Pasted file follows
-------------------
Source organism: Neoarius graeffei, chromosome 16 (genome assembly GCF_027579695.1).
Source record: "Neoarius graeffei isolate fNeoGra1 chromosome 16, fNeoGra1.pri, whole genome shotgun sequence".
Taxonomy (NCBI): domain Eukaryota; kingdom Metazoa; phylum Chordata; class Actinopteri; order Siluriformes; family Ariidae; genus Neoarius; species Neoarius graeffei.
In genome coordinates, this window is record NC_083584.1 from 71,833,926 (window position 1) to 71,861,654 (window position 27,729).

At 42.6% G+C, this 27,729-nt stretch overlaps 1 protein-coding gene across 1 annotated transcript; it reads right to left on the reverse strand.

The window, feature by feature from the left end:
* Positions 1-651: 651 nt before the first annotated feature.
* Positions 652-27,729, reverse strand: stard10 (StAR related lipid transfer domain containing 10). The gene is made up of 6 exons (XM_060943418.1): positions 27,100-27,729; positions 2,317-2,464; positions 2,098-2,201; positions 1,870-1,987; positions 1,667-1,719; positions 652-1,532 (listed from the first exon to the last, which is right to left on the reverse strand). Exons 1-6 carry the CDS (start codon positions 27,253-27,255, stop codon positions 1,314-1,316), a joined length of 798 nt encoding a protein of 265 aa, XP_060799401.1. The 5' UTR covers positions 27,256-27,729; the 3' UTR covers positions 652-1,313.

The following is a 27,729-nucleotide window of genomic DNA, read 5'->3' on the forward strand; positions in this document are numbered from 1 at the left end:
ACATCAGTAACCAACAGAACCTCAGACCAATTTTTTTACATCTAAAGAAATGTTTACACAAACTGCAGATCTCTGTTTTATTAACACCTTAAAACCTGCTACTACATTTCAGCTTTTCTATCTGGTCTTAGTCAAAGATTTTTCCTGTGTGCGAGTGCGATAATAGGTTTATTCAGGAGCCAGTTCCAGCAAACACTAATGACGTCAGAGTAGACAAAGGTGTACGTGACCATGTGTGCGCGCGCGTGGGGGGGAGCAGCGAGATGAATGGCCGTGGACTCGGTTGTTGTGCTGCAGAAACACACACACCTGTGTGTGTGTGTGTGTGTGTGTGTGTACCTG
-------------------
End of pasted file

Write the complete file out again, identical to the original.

Source organism: Neoarius graeffei, chromosome 16 (genome assembly GCF_027579695.1).
Source record: "Neoarius graeffei isolate fNeoGra1 chromosome 16, fNeoGra1.pri, whole genome shotgun sequence".
Taxonomy (NCBI): domain Eukaryota; kingdom Metazoa; phylum Chordata; class Actinopteri; order Siluriformes; family Ariidae; genus Neoarius; species Neoarius graeffei.
In genome coordinates, this window is record NC_083584.1 from 71,833,926 (window position 1) to 71,861,654 (window position 27,729).

At 42.6% G+C, this 27,729-nt stretch overlaps 1 protein-coding gene across 1 annotated transcript; it reads right to left on the reverse strand.

The window, feature by feature from the left end:
* Positions 1-651: 651 nt before the first annotated feature.
* Positions 652-27,729, reverse strand: stard10 (StAR related lipid transfer domain containing 10). The gene is made up of 6 exons (XM_060943418.1): positions 27,100-27,729; positions 2,317-2,464; positions 2,098-2,201; positions 1,870-1,987; positions 1,667-1,719; positions 652-1,532 (listed from the first exon to the last, which is right to left on the reverse strand). Exons 1-6 carry the CDS (start codon positions 27,253-27,255, stop codon positions 1,314-1,316), a joined length of 798 nt encoding a protein of 265 aa, XP_060799401.1. The 5' UTR covers positions 27,256-27,729; the 3' UTR covers positions 652-1,313.

The following is a 27,729-nucleotide window of genomic DNA, read 5'->3' on the forward strand; positions in this document are numbered from 1 at the left end:
ACATCAGTAACCAACAGAACCTCAGACCAATTTTTTTACATCTAAAGAAATGTTTACACAAACTGCAGATCTCTGTTTTATTAACACCTTAAAACCTGCTACTACATTTCAGCTTTTCTATCTGGTCTTAGTCAAAGATTTTTCCTGTGTGCGAGTGCGATAATAGGTTTATTCAGGAGCCAGTTCCAGCAAACACTAATGACGTCAGAGTAGACAAAGGTGTACGTGACCATGTGTGCGCGCGCGTGGGGGGGAGCAGCGAGATGAATGGCCGTGGACTCGGTTGTTGTGCTGCAGAAACACACACACCTGTGTGTGTGTGTGTGTGTGTGTGTGTACCTG